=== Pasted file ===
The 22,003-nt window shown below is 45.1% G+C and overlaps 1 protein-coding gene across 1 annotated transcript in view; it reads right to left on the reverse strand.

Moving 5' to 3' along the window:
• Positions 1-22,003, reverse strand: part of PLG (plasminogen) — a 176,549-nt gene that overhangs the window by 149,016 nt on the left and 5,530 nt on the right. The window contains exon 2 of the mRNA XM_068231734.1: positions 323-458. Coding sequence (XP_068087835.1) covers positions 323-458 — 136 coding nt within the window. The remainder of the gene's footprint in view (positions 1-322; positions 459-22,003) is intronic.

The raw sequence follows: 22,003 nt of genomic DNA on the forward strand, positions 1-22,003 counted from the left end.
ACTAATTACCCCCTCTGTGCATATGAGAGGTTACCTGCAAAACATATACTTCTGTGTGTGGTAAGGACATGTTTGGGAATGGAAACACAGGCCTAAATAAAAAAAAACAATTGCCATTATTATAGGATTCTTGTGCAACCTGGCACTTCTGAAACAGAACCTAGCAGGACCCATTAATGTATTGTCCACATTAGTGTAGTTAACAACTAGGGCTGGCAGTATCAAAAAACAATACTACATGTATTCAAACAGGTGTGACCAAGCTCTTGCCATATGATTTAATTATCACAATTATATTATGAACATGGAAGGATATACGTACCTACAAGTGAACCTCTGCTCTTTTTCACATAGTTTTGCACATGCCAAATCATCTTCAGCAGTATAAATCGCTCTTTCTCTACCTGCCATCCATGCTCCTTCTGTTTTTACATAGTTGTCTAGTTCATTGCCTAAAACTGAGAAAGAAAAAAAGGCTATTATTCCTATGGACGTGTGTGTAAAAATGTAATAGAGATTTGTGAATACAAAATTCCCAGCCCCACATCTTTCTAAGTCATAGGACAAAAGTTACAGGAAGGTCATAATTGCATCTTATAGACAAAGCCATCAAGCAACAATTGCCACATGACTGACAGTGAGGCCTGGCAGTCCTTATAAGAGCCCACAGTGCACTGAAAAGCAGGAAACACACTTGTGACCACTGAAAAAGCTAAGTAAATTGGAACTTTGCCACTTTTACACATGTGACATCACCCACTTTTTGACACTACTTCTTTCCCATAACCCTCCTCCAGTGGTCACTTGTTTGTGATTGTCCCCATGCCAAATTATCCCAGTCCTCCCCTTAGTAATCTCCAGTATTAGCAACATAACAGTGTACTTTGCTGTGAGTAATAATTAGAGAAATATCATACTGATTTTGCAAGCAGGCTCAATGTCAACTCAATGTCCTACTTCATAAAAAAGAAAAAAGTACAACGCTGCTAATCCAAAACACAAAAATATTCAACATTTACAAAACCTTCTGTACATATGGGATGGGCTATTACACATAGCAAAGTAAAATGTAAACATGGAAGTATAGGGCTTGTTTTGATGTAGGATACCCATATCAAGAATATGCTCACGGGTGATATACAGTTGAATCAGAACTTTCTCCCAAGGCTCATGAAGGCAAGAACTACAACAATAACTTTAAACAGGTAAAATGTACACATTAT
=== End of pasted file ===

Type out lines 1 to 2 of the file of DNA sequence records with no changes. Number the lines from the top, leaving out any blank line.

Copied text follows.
The 22,003-nt window shown below is 45.1% G+C and overlaps 1 protein-coding gene across 1 annotated transcript in view; it reads right to left on the reverse strand.

Moving 5' to 3' along the window: